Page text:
Applying value engineering techniques to existing buildings is not frequent in Egypt, consequently, this study aims to develop a framework to aid the value engineering team in implementing value engineering methodology [20].

As mentioned in the previous chapters, value engineering is critical for capital projects that demand significant resource commitments. Value engineering will aid in the development of better knowledge and appreciation of the project scope of work and reduce needless expenditures without compromising the needed functions of project components. Owners (decision-makers) have long struggled with determining the best option based on many criteria [21]. Because the selection criteria and their respective weights change from one project to another to fulfill owners’ demands about project-targeted objectives, there is no consistent solution to this challenge [9].

This paper describes the techniques/methodology used to create an integrated framework. It employs a coded version of the AHP to assist the VE team in evaluating competing options [6]. The project BIM model was created with BIM applications, Revit 2021 and Navisworks 2021, which are used to build a 3D model, schedule tables (4D), and survey quantity tables (5D). Instead of conducting the calculations manually, the AHP client’s account was facilitated by the website of (BPMSG, Business Performance Management Singapore), as well as a timetable chart prepared by the Primavera P6 application [22]. The research was organized into five primary stages, as shown in Fig. 3.

Fig. 3
figure 3

An integrated framework flowchart

2.1 Research limitations

The study’s spatial scope has been restricted to projects created and implemented in Egypt so that the effect of changing the location has been neutralized, and its negative or positive results have been removed.

The initiatives under investigation have been confined to those conceived and implemented between 1970 and 1990. This period was chosen because it featured periods of economic and political stability and a standards-based architectural and structural design and building procedure. Concrete construction code standards are similarly constrained. As a result, the research area is limited to the common factors associated with the project’s nature.

2.2 Research criteria

Based on the influence of BIM in displaying the VE options, such as 4D (time) and 5D (cost). The result will be an integrated framework of both methodologies that will assist decision-makers in selecting the best VE option based on particular criteria. This paper considers many options in terms of:

  • The bank interest ratio—one of the feasibility study outcomes—was used to calculate the net present value of investment (NPV).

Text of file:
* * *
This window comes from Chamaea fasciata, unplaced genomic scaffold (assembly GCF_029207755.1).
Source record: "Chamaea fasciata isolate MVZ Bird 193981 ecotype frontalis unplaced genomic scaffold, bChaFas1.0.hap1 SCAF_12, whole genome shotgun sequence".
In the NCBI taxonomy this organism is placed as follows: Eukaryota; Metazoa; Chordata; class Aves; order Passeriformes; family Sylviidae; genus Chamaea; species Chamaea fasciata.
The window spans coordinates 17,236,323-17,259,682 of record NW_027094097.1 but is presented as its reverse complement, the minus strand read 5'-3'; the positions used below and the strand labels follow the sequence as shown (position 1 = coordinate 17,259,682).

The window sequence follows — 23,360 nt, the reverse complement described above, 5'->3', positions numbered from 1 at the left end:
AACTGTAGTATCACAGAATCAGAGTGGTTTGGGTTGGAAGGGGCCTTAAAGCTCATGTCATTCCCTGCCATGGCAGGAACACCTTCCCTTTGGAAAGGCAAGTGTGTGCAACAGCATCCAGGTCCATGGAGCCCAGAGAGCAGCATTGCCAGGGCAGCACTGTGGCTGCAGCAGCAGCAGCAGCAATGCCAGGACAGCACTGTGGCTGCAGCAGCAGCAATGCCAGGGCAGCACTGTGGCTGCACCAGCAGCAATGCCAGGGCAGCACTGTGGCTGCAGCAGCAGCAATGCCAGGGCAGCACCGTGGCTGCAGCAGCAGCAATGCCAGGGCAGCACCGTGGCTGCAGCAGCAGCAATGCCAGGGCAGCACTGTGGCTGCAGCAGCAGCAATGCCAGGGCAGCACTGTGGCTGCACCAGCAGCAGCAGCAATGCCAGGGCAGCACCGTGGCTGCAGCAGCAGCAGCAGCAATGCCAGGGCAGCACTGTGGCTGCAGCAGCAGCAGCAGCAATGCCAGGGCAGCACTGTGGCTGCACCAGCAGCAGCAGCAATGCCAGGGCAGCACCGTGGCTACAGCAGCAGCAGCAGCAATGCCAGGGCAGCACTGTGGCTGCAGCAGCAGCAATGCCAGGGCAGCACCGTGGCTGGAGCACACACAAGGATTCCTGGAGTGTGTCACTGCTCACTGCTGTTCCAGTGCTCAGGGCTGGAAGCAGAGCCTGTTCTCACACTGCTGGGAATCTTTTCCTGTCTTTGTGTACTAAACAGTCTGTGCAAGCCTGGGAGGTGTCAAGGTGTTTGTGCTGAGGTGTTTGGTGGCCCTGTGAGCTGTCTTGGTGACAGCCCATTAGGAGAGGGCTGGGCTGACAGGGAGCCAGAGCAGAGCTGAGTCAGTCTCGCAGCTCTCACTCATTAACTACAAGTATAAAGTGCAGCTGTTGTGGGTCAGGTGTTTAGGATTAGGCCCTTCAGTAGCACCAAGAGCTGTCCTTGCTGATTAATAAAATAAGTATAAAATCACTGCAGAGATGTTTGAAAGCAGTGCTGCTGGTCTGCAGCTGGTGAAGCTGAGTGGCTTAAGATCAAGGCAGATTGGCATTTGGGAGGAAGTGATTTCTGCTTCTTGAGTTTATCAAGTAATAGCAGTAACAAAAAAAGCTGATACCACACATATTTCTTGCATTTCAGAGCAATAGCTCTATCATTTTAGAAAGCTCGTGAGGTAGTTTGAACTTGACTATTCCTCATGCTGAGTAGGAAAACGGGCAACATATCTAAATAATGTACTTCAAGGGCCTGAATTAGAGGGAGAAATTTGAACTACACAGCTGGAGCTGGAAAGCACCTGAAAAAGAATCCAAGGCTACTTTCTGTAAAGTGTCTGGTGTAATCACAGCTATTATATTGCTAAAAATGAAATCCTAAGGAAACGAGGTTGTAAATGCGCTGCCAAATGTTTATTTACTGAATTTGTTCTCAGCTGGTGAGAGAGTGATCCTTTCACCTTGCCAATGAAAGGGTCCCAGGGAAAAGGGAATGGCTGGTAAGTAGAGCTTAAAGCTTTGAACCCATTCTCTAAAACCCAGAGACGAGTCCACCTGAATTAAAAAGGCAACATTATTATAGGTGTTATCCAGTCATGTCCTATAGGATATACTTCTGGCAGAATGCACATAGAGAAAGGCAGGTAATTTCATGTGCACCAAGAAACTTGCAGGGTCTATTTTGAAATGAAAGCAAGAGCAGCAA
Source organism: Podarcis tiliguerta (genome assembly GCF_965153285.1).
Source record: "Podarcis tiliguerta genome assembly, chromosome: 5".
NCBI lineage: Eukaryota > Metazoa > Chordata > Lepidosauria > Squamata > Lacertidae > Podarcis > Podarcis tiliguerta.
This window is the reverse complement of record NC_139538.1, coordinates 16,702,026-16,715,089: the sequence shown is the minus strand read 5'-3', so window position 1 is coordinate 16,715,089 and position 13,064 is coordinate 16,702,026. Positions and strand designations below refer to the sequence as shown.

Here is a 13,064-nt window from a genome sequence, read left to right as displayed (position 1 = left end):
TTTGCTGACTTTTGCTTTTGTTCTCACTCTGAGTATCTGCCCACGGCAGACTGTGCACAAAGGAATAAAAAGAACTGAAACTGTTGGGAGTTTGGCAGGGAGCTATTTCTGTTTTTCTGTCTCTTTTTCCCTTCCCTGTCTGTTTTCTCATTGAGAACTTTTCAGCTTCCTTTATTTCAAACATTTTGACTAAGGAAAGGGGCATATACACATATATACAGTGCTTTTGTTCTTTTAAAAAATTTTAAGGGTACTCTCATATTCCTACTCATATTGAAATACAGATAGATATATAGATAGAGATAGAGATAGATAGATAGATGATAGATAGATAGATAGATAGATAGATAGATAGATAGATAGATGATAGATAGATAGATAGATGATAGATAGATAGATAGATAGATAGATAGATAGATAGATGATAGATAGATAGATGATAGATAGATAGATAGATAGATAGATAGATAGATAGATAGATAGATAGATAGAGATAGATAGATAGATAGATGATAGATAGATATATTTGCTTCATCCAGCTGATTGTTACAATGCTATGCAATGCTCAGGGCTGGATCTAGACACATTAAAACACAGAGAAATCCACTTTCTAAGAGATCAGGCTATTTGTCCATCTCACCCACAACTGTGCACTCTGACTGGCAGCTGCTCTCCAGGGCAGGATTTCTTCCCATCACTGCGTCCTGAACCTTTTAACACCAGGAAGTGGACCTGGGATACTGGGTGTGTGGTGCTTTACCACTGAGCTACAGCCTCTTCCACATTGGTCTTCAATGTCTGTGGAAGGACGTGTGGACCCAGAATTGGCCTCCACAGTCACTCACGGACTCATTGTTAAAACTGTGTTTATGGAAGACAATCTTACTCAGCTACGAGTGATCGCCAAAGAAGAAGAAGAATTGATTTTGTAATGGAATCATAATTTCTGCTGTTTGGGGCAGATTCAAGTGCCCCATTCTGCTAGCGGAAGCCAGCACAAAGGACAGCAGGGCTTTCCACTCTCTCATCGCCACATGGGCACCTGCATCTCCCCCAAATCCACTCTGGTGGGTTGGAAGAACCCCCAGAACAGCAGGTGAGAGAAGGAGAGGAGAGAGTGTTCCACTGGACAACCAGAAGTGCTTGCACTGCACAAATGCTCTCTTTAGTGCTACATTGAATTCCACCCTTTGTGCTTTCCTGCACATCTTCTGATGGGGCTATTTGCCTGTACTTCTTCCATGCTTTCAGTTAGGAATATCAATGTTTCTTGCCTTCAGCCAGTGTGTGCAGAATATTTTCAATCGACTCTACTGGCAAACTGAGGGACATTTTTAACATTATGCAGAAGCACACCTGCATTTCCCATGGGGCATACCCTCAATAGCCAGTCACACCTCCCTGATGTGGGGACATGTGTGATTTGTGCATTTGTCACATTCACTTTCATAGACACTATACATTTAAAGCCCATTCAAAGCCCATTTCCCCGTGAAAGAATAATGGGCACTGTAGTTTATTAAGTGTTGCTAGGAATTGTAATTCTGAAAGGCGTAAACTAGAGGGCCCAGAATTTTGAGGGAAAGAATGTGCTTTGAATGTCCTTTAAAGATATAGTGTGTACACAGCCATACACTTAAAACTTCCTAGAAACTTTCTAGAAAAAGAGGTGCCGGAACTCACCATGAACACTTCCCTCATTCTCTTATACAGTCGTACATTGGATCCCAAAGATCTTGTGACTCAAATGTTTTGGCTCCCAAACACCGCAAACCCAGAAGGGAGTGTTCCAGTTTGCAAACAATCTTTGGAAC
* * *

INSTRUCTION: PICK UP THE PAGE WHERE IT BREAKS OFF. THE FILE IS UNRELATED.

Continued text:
• The amount of time it takes to reach the highest alternative investment through the feasibility study outputs (cash flow)—(Required Time).

  • The project owner’s capacity to make any modifications with minimal loss during alternative implementation—(Change Ability) [23].

2.3 Software method

The BIM applications Revit 2021 and Navisworks 2021 are used to build a 3D model, schedule tables (4D), and survey quantity tables (5D). Instead of conducting the calculations manually, the AHP client’s account was facilitated by the website of (BPMSG, Business Performance Management Singapore) [19], as well as a timetable chart prepared by the Primavera P6 application.

2.4 An integrated framework mechanism

As indicated in the flowchart in Fig. 4, the BIM methodology includes drawing 3D alternatives models with software BIM tools, extracting data from the 3D-BIM model, survey quantity, cost estimation, scheduling, NPV, and cash flow, which are all outputs of feasibility studies, and determining the criteria, which are an essential component in the process of evaluating different alternatives for judging alternatives. A 3D model, schedule tables (4D), and survey quantity tables (5D) are built using the software BIM program Revit 2021.

Fig. 4
figure 4

An integrated framework mechanism

The BIM methodology includes drawing 3D alternatives models with software BIM tools, extracting data from the 3D-BIM model, survey quantity, cost estimation, scheduling, NPV, and cash flow, which are all outputs of feasibility studies, and determining the criteria, which are an essential component in the process of evaluating different alternatives for judging alternatives. A 3D model, schedule tables (4D), and survey quantity tables (5D) are built using the software BIM program Revit 2021.

2.5 Case study

In this paper, an integrated framework was utilized in a case study to illustrate its capabilities and to emphasize the model’s properties. The case study is used to build a model for BIM integration with VE to help with decision-making when examining options and deciding on the project’s existing structure; the model is based on a database created using BIM software.

The model is meant to aid real estate owners in selecting the most appropriate utilization type of existing structure throughout the design and feasibility study phases by showing design, cost, and time performance on a BIM model. It provides a visual aid and alternate information and allows for the criteria analysis.

The building consists of five floors after the ground floor. The administrative headquarters of the Maadi Company for development and reconstruction subsidiary of the public business sector ministry, which is a public organization, were selected.

2.5.1 Steps to implement an integrated framework on case study

Step No. 1. A decision-maker (the company’s CEO) and the technical and finance team members comprise the value engineering team. The group got together to determine how they might benefit from the company’s vacant headquarters in the city’s heart. The following criteria were devised for evaluating the project options based on your pairwise comparisons: